Sanya, China (February 5, 2012) - Team Telefonica clinched their third victory from three legs in the Volvo Ocean Race on Saturday, as less than nine hours separated the top five teams at the finish of the 3,051 nautical mile (nm) second stage of Leg 3 from the Maldives to Sanya in China. Not since Steinlager 2 in 1989-90 had a team won the first three legs of the Volvo Ocean Race.

"You always dream to start a race like this and I just hope everything is going to keep going smooth," said Martinez. "I think it was by far the most dangerous leg I've ever done in a boat. The Malacca Strait put us in a lot of difficult situations so that's why we are so happy. Now we start feeling more relaxed. We have a very nice boat in very good shape with only little jobs."

Navigator Andrew Cape, who masterminded Telefonica's route from the Maldives to Sanya, added: "I never thought we were going to win this leg to be honest. I just felt that something was going to go wrong because there are too many stages where I couldn't see the outcome, so I'm really relieved to get in without anything going bad.

"Mentally it was very difficult, tactically very difficult, physically it wasn't as tough as a long southern ocean leg but mentally it was really hard. It's one of the toughest legs I've done."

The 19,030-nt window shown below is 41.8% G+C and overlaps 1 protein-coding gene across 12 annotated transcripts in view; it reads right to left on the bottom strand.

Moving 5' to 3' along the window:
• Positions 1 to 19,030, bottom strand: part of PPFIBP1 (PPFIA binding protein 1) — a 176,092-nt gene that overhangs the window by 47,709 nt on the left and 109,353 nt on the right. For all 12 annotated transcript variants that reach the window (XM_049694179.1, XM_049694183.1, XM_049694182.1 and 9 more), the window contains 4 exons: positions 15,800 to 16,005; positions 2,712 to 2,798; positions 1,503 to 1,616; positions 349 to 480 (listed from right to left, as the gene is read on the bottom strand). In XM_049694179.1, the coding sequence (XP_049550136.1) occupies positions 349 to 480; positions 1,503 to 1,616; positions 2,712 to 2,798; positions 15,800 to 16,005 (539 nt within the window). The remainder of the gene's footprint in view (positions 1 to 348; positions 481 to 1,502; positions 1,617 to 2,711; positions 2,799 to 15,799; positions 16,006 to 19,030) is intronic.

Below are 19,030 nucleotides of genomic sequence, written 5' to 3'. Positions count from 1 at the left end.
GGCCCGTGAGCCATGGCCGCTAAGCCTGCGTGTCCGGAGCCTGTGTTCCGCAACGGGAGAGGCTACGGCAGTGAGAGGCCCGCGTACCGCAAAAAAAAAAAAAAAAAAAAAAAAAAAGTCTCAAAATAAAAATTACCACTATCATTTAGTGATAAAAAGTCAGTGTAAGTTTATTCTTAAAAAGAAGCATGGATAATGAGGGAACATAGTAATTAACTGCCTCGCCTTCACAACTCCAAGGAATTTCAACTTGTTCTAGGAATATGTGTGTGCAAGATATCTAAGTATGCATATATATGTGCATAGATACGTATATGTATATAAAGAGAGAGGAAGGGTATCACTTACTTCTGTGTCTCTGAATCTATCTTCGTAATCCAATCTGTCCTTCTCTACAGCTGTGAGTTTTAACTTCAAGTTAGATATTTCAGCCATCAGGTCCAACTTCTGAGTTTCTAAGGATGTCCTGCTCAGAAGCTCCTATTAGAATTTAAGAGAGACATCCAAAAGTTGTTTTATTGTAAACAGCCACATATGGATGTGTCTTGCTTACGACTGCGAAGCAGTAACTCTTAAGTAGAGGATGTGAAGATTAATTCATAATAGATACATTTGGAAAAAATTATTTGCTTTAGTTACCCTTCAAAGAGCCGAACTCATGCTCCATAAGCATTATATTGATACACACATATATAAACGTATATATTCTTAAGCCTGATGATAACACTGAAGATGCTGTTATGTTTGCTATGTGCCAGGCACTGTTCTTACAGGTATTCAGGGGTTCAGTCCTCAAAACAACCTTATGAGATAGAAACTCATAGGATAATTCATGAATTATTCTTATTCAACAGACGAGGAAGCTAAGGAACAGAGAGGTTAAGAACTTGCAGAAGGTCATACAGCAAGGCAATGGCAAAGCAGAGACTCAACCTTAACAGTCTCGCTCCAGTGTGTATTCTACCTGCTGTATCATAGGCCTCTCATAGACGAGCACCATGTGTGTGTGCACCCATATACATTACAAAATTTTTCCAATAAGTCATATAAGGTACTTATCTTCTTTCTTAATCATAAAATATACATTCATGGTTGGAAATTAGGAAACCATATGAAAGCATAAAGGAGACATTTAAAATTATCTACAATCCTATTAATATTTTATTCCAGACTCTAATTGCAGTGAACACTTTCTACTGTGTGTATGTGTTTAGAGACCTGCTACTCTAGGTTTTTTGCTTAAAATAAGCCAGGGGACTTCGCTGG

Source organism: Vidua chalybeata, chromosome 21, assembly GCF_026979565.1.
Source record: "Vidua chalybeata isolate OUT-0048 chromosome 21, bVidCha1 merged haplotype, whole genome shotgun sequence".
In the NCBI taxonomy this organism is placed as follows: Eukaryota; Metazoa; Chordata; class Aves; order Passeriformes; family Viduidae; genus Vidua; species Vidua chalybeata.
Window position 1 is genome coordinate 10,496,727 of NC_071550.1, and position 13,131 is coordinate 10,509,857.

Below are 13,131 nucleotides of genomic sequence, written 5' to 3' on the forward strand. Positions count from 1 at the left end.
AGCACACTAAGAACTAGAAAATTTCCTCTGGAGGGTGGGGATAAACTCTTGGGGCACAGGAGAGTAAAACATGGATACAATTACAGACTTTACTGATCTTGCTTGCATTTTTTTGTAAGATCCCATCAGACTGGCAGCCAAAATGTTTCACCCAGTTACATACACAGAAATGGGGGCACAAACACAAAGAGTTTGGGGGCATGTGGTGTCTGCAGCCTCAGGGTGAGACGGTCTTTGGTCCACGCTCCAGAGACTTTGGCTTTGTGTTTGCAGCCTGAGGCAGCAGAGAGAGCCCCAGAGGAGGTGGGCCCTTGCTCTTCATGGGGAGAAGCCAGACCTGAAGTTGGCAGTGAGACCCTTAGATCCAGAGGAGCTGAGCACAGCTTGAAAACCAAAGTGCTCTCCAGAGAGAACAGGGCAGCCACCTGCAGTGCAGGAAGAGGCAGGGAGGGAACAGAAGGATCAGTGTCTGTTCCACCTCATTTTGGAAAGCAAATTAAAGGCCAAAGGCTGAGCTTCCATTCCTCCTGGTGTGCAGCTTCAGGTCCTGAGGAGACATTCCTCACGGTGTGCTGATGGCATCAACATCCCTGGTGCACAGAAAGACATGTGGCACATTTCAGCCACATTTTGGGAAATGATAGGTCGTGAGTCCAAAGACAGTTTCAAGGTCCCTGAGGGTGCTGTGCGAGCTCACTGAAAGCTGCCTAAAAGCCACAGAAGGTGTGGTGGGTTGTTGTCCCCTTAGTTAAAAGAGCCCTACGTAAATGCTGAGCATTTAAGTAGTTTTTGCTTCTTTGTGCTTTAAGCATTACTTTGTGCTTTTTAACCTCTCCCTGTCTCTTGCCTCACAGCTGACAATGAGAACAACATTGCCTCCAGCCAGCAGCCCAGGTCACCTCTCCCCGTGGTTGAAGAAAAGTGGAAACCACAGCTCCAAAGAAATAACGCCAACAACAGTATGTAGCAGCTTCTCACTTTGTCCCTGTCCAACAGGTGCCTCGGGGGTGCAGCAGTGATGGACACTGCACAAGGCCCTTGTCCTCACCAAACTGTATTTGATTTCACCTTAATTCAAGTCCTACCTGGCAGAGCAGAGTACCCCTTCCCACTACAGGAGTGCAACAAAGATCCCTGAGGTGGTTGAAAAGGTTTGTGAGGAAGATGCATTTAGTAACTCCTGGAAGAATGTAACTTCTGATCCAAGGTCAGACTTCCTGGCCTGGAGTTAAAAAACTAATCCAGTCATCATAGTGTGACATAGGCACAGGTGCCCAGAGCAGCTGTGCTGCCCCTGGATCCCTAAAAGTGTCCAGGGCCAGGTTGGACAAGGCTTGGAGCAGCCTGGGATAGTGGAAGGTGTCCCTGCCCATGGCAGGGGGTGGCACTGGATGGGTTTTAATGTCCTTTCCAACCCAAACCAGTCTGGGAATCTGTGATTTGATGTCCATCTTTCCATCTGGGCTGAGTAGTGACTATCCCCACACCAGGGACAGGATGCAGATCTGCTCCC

Telefonica's latest victory was remarkable given the damage they suffered to their code zero sail just hours after the start in the Maldives, a setback that pushed them into last place. However taking the high lane into the Malacca Strait pulled them into the lead two days later, a lead they would not relinquish. - Event media

SCHEDULE: The Sanya In-Port race is on February 18 and Leg 4 from Sanya, China to Auckland, NZL begins on February 19:

Leg 3 results- Abu Dhabi, UAE to Sanya, China(4,600nm)
1. Telefonica (ESP), Iker Martinez (ESP), 012d 19h 58m 21s
2. Groupama (FRA), Frank Cammas (FRA), 012d 21h 45m 24s
3. CAMPER (NZL), Chris Nicholson (AUS), 012d 23h 28m 23s
4. PUMA Ocean Racing (USA), Ken Read (USA), 013d 00h 29m 12s
5. Abu Dhabi Ocean Racing (UAE), Ian Walker (GBR), 013d 03h 05m 05s
6. Team Sanya (CHN), Mike Sanderson (NZL), 014d 04h 35m 16s

Overall leaderboard after Leg 3
1. Telefonica (ESP), Iker Martinez (ESP), 6-1-1-1-5-1, 95 pts
2. CAMPER (NZL), Chris Nicholson (AUS), 3-2-2-2-3-3, 80 pts
3. Groupama (FRA), Frank Cammas (FRA), 5-3-5-4-2-2, 71 pts
4. PUMA Ocean Racing (USA), Ken Read (USA), 2-DNF-3-3-4-4, 48 pts
5. Abu Dhabi Ocean Racing (UAE), Ian Walker (GBR), 1-DNF-4-5-1-5, 39 pts
6. Team Sanya (CHN), Mike Sanderson (NZL), 4-DNF-6-6-DNS-6, 16 pts

Video reports:

BROADCAST: Here is the television schedule for the U.S. in February: